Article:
Archive | April, 2010

Getting past the Writer’s Block

23 Apr

I thought you would be interested in reading this excellent article by Mary Simmers.  It appeared in Worldwide Freelance Writer newsletter. Mary talks about how to trick your unconscious and gear it for writing by creating an enviornment which affirms that you are ready to take the plunge.

WRITING THE FIRST PARAGRAPH

When you’re stuck, you’re really stuck. You can’t even bring yourself to type a single word. If you depend on your writing for your livelihood, that can be disastrous. There has to be a better way than sitting down and waiting for the muse to visit, right? Well, there is.

It’s what I call “the ritual,” and it’s something every writer should come up with on their own. There’s no one pattern to the ritual. You make yours up. However, they all have one thing in common: they help you get writing even in the toughest of circumstances.

Some writers require a coffee and a biscuit to begin writing. Others might need to use a special chair to sit on. Mine? I just crinkle my eyebrows and get mad. No matter how far off my mind was just a minute ago, doing this lets me focus on the job at hand and get me putting words to paper.

If you haven’t identified a ritual that gets you into a writing headspace yet, here are a few ideas about what you can do:

  • Try deep breathing. Doing this calms the mind and relaxes the body. Oftentimes, that’s the prerequisite most writers need to get the writing bug to prick them ever so slightly.
  • Sweat it out. Do pushups, walk a few blocks or do chinups on the doorway. Sometimes, getting the blood circulating and the heart pumping can be the push needed to string your first sentence together.
  • Meditate. Grab one of those meditation books and try the most basic one. If this is your first time, it can be enough to clear your mind and jumpstart your gumption that you can’t wait but to get to the keyboard and begin typing.

Think about what you did when you wrote prolifically. What activities did you engage in? Did you eat pancakes with strawberry, watched a funny movie or played around with your English writing software? Chances are, you can use one of those as the ritual to get you to trigger your writing instincts.

About Mary Simmers
Read more: http://www.grammarsoftware.com/blog/writing-paragraph

Bookmark Getting past the Writer's Block

50 words to fame

16 Apr

Read below the story about how Social Networking Boosts Promotions in Corporate India where I was quoted in a Business Magazine ‘Corporate India’ .

Corporate India Magazine

Corporate India

Corporate India

How to Maintain a Portfolio

14 Apr

Just like a job interview, as a freelancer, getting your talent and experience in front of the decision makers is critical.
The key to creating a successful portfolio is to determine carefully what it is that you are able to offer that others can’t. Point your potential client’s attention to this characteristic of your work, all along making sure your portfolio is better than your competitors.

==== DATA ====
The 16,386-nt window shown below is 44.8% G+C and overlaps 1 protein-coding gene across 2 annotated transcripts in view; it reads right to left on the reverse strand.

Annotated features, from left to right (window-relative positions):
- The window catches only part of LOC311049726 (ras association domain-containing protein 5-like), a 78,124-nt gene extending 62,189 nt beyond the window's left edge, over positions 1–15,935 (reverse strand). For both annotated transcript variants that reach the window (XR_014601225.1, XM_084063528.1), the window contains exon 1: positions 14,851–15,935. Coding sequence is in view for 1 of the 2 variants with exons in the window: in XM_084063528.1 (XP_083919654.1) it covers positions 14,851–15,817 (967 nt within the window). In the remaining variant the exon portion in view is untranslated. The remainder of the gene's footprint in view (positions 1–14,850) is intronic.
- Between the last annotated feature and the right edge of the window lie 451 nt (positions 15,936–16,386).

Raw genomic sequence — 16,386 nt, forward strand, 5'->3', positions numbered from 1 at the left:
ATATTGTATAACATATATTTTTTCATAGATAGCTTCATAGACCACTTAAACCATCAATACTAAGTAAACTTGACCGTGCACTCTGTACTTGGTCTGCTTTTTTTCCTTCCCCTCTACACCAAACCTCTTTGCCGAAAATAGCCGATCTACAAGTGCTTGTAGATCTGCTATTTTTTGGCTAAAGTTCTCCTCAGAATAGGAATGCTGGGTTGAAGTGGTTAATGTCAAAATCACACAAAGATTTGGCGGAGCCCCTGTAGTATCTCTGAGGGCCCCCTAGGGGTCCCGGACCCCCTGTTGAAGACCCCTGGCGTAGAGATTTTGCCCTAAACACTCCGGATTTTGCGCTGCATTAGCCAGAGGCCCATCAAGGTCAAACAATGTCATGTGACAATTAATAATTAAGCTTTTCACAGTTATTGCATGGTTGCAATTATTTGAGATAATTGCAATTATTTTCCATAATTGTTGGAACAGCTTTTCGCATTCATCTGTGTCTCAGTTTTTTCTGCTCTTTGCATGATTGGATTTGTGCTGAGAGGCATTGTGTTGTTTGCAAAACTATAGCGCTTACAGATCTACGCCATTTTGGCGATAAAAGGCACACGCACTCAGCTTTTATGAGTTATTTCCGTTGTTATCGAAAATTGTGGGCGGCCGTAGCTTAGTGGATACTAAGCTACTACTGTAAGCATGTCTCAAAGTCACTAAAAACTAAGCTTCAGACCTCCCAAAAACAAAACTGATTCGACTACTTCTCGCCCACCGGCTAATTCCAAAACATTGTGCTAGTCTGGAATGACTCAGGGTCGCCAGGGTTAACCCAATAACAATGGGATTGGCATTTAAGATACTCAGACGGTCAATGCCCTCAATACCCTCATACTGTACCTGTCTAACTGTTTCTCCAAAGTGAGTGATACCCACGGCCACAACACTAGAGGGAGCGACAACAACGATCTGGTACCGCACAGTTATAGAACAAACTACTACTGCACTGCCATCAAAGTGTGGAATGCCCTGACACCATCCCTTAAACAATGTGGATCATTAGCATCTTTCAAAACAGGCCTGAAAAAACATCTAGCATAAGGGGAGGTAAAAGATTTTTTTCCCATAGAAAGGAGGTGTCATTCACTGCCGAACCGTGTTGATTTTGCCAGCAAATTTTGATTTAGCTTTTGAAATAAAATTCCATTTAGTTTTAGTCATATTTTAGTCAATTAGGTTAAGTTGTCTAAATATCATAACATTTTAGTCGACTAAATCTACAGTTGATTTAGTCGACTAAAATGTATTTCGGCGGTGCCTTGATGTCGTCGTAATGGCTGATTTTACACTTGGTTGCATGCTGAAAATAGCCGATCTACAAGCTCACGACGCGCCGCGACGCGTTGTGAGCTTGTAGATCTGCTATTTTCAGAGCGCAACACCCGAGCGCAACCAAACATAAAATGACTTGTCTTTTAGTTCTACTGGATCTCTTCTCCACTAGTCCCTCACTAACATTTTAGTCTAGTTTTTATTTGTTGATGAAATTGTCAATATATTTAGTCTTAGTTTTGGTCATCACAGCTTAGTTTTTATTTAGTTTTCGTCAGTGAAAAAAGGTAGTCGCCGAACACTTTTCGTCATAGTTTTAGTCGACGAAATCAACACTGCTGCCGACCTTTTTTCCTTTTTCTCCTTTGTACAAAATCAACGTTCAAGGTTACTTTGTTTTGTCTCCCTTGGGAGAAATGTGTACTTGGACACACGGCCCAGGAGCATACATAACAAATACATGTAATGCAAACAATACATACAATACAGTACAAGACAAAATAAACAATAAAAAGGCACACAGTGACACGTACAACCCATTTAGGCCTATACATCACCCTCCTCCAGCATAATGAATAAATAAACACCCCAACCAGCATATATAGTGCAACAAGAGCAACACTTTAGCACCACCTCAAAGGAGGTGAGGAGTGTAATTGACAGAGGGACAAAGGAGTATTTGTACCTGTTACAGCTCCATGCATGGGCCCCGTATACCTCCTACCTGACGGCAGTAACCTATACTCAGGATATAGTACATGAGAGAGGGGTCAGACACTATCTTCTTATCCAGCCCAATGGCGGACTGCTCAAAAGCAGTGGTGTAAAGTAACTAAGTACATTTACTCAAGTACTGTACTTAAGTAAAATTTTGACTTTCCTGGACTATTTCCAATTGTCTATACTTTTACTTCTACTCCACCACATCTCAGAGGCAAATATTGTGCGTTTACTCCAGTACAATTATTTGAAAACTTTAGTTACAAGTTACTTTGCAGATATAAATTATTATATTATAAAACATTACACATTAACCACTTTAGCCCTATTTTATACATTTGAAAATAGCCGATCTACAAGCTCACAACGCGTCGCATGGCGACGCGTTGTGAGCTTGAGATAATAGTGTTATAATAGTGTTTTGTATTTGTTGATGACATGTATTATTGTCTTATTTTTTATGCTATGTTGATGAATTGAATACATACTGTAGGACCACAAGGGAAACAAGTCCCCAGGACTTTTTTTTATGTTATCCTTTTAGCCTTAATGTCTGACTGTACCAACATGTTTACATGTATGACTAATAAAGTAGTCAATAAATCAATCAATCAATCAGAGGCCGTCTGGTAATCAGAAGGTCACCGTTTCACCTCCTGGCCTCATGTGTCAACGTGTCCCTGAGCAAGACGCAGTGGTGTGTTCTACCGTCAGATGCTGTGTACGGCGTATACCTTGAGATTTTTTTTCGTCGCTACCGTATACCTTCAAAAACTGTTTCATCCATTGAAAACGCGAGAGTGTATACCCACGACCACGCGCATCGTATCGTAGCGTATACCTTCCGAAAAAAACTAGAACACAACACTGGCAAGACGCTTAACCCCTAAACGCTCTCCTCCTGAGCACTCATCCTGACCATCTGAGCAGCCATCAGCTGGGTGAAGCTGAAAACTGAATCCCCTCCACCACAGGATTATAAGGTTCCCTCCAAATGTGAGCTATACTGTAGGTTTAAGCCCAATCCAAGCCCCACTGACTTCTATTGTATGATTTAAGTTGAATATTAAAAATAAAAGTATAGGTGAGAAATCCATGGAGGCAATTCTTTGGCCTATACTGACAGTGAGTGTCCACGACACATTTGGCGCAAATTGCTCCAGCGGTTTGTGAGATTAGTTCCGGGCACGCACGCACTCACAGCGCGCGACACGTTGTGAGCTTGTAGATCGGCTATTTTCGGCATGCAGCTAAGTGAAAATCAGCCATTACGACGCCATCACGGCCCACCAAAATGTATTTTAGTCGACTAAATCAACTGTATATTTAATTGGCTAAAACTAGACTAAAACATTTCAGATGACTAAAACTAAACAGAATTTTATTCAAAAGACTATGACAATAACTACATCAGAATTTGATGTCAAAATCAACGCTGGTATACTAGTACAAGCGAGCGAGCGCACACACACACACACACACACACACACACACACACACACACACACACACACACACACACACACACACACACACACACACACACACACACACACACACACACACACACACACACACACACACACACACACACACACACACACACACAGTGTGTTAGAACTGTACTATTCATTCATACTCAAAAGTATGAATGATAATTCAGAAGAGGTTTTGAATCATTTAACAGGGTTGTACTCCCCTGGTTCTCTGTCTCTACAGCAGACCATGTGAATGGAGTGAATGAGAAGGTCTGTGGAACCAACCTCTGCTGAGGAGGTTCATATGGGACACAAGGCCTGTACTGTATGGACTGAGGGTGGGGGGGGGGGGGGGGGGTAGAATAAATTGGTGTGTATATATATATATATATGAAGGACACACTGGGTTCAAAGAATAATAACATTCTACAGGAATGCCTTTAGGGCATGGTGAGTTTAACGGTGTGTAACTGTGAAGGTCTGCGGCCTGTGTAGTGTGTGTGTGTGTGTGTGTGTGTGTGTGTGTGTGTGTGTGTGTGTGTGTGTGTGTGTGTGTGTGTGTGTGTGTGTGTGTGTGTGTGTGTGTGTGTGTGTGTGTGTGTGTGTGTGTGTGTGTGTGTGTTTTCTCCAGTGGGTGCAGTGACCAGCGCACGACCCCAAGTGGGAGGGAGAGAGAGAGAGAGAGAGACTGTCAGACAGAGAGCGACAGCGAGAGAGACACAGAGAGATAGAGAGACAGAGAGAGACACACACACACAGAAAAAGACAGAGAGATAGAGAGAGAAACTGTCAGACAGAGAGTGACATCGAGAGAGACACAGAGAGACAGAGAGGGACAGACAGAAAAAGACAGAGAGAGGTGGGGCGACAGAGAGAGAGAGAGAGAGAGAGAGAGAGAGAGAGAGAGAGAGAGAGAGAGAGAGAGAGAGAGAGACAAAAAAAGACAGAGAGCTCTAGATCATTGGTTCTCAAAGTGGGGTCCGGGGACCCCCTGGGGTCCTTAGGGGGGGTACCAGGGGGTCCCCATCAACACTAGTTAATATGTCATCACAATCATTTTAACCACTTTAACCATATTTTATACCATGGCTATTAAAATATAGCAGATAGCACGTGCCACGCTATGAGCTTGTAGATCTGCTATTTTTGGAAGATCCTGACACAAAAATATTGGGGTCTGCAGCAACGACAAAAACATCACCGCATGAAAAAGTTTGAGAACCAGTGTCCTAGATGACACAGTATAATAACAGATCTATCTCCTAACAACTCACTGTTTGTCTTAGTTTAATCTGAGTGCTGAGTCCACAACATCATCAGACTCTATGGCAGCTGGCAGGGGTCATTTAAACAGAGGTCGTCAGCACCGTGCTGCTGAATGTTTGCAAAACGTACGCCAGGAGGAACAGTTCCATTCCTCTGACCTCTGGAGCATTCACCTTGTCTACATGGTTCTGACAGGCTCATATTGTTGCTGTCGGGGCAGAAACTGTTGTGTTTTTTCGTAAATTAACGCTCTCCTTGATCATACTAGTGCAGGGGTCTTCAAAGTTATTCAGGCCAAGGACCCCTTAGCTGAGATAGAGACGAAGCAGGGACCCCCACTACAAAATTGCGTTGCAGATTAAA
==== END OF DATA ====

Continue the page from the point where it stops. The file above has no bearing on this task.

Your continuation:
Full length or excerpts, chose them wisely. Displaying 10 of your best pieces of your best work promoted prominently is often better than displaying 50 good specimens.
If you are trying to showcase multiple services, you’ll have less success than promoting a few. You may consider using multiple portfolios. Adding ‘tags’ is another functional way to direct your potential clients to specimens of work they’d be particularly interested during evaluation.
If you are looking at freelancing as a serious career, I strongly suggest setting your own site, and having your portfolio there. SEO-maximize the website with samples of your work, testimonials from clients and case studies with references can greatly help you build your business.
Lastly, remember to include a list of publishing credits, which allow the potential client to get an idea of your experience and credentials. Just like a job interview, as a freelancer, getting your talent and experience in front of the decision makers is critical.
The key to creating a successful portfolio is to determine carefully what it is that you are able to offer that others can’t. Point your potential client’s attention to this characteristic of your work, all along making sure your portfolio is better than your competitors.
Full length or excerpts, chose them wisely. Displaying 10 of your best pieces of your best work promoted prominently is often better than displaying 50 good specimens.
If you are trying to showcase multiple services, you’ll have less success than promoting a few. You may consider using multiple portfolios. Adding ‘tags’ is another functional way to direct your potential clients to specimens of work they’d be particularly interested during evaluation.
If you are looking at freelancing as a serious career, I strongly suggest setting your own site, and having your portfolio there. SEO-maximize the website with samples of your work, testimonials from clients and case studies with references can greatly help you build your business.
Lastly, remember to include a list of publishing credits, which allow the potential client to get an idea of your experience and credentials.

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